I was looking over my recent festive posts and I noticed that the “Twelve Cookies of Christmas” posts have been a bit of a gastronomic tour around Europe – we’ve covered Germany, the Netherlands, Denmark, Iceland, Sweden and Britain. So where next?
Well, I feel we need to show some solidarity with the good people of Norway, who are in the middle of a butter crisis. Some blame a recent craze for low-carb (and thus high butter) diets. Some blame a poor summer, which resulted in lower dairy yields. But whatever the reason, this is having a major, major impact on Christmas baking. People are bringing butter back from trips aboard. People are getting into frenzied online bidding wars. I mean – people are getting arrested for butter smuggling. Arrested! All for butter!
So, let’s show the burghers of Oslo, Bergen, Lillehammer and Tromsø that we’re thinking about them. Today’s post completes the Scandinavian family (we’ve done Sweden and Denmark) with Norway’s (apparently) famous Mor Monsens Kake (Mother Monsen’s Cake). And yes – this majors on the butter!
Now, the obvious question – who is Mother Monsen? If I’m going to make her cake, it seems only polite to make at least an attempt to find out.
Well, it seems the answer is…eh…no-one really knows. The Norwegians love her cake, but it’s not clear who she was. I’ve found out that the recipe is over 160 years old, and it seems to be famous after being name-checked in a famous cookbook written by Norway’s first female novelist, Hanna Winsnes, back in 1845. If anyone knows more, do leave a comment!
To the relief of many, I’m sure you’ll be happy to know that this recipe does not involve any weird or wonderful ingredients (potassium carbonate and salt of hartshorn – I mean you!). No leaving dough to sit for hours, days or weeks (as is the case with Aachener Printen!). No elaborate preparations involved (Honninghjerter spring to mind…). Nope, this is a simple if somewhat buttery cake with currants, almonds and pearl sugar. It’s actually quite a nice contrast to all those rich, sweet, spicy biscuits and mince pies at this time of year, so great in the morning with a cup of coffee before or after a bracing walk.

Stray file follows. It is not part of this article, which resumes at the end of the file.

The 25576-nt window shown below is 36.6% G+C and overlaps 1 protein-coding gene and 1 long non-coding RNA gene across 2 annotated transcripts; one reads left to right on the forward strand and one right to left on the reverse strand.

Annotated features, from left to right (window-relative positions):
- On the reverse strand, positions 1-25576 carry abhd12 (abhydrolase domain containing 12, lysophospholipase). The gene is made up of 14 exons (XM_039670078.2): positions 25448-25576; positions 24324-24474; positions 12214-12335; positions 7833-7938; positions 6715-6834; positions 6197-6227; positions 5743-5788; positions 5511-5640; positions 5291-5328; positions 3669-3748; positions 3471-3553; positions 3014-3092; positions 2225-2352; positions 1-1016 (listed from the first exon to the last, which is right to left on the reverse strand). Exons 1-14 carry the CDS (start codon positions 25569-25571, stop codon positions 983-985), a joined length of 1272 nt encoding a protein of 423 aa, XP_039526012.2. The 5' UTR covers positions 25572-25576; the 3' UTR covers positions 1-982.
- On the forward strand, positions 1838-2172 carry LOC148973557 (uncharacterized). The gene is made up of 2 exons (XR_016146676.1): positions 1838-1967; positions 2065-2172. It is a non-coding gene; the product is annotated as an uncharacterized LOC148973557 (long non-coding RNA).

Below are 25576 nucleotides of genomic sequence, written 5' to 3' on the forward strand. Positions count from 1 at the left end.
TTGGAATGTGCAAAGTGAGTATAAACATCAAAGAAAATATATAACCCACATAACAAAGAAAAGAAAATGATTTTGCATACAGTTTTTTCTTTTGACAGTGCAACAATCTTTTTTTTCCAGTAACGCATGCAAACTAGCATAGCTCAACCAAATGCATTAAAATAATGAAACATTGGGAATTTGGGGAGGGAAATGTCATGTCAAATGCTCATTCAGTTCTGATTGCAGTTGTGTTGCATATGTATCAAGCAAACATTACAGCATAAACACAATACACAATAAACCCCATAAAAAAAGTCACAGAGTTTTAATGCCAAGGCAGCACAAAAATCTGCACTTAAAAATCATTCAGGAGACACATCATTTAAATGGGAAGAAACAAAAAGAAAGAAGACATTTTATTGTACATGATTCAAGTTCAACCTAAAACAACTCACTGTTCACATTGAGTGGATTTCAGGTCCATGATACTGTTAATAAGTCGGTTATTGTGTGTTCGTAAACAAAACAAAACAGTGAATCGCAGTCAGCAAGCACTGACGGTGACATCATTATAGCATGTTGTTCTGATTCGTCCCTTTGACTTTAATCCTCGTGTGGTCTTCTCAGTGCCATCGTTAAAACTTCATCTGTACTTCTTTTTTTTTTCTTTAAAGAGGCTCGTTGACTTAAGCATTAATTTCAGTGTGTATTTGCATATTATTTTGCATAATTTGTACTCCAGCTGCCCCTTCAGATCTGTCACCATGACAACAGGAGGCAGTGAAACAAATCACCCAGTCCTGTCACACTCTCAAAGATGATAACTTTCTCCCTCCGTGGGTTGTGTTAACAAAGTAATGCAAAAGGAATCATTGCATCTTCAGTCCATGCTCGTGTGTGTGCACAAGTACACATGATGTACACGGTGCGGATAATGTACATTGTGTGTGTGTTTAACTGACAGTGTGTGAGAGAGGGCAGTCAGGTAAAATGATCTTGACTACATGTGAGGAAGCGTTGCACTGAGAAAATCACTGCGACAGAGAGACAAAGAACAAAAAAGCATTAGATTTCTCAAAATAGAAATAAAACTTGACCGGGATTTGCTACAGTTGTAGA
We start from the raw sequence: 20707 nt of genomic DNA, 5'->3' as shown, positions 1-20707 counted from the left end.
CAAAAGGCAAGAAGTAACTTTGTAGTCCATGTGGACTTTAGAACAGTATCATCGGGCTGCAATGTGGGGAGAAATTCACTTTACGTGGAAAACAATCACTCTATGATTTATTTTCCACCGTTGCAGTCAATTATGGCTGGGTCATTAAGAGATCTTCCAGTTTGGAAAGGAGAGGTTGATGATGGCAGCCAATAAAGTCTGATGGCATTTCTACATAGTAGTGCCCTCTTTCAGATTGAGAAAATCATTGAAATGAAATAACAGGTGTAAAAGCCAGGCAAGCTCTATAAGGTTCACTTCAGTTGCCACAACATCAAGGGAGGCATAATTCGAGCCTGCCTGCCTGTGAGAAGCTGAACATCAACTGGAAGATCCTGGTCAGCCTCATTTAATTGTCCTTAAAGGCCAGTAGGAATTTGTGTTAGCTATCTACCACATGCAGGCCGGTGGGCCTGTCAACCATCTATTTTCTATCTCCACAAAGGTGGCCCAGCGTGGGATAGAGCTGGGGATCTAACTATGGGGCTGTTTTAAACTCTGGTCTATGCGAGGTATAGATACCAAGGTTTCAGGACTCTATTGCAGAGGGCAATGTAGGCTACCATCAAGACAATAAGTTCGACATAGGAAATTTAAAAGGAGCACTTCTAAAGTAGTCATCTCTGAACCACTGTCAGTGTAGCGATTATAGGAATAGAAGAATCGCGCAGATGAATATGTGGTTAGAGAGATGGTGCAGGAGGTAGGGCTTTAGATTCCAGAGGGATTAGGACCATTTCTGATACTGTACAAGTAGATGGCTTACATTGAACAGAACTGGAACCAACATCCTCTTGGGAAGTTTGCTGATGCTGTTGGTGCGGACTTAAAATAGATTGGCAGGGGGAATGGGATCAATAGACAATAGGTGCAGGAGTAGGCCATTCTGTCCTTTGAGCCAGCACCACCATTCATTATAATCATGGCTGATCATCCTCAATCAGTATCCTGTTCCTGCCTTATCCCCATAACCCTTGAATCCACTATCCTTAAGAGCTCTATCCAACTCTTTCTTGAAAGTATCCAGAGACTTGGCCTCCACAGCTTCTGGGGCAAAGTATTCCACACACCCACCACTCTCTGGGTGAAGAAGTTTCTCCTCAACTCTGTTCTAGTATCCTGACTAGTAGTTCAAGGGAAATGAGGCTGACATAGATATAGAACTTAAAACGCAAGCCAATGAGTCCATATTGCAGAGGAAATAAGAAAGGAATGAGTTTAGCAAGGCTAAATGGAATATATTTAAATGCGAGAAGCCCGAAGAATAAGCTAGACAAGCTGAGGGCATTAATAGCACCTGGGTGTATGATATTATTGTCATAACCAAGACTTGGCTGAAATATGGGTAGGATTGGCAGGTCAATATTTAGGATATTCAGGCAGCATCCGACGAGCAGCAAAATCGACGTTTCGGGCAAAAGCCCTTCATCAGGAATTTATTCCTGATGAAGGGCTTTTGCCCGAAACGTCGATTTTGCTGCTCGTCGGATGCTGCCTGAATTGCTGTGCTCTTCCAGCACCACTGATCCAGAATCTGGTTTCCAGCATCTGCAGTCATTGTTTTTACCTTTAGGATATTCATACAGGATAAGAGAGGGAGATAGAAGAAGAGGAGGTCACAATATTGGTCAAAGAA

One thing about this cake that was a little unclear was what I should add to flavour the batter. Leave it plain? Add vanilla? lemon zest? Cardamom even? Different recipes do things differently. After a not-very-representative poll via Twitter, I got some views and settled on both lemon zest and a hint of vanilla extract. I actually really like lemon and vanilla, so that pairing suits me down to the ground, but go with what you prefer.
There are a lot of versions out there, but I’ve worked out one that has a texture akin to that of the Dutch boterkoek – dense but crumbly, and very, very buttery. Light and fluffy this ain’t! You spread the cake mixture in a large tray, then sprinkle over the currants, almonds and pearl sugar. During baking, it will puff up a little, and some of the fruit and nuts will sink down into the batter (like magic – no mixing involved!). Once golden, remove from the oven and cut into pieces – diamonds or triangles are the traditional shapes.
This can be stored for a few days in an airtight container, but also freezes very well for those times you fancy a bit of cake at short notice.
So as they say in Norway – Gledelig Jul! And let’s hope the butter crisis comes to an end soon. Norway – we’re thinking of you!
To make Mor Monsens Kake:
• 225g butter (yes…precious butter!)
• 225g caster sugar
• 2 eggs
• 1/2 teaspoon vanilla extract
• zest of 1/2 lemon
• 130g plain flour
• 1 teaspoon baking powder
• 25g blanched almonds, cut into slivers
• 40g currants
• 20g pearl or granulated sugar
Preheat the oven to 180°C. Grease and line a deep baking pan (30 x 20 cm / 12 x 8 inches).
In a bowl, mix the flour and baking powder and set aside.
Put the butter and sugar into a large bowl. Beat until the mixture is light and fluffy. At this stage, and electric mixer or hand blender will be your friend – you want fluffy, fluffy, fluffy!
Add the eggs one at a time, beating well after each addition. Stir in the vanilla extra and lemon zest, then fold in the flour.
Spoon the batter into the baking tray and spread level. Sprinkle over the currants, almonds and pearl/granulated sugar. Bake for 20-25 minutes until the top is golden brown. Remove from the oven and leave to cool.
Cut the cooled cake into diamonds or triangles to serve.
Worth making? This is a quick and easy recipe to make, using mostly store cupboard and fridge ingredients. While it’s a traditional Christmas bake, it’s also a lovely rich cake that goes fantastically well with a cup of coffee.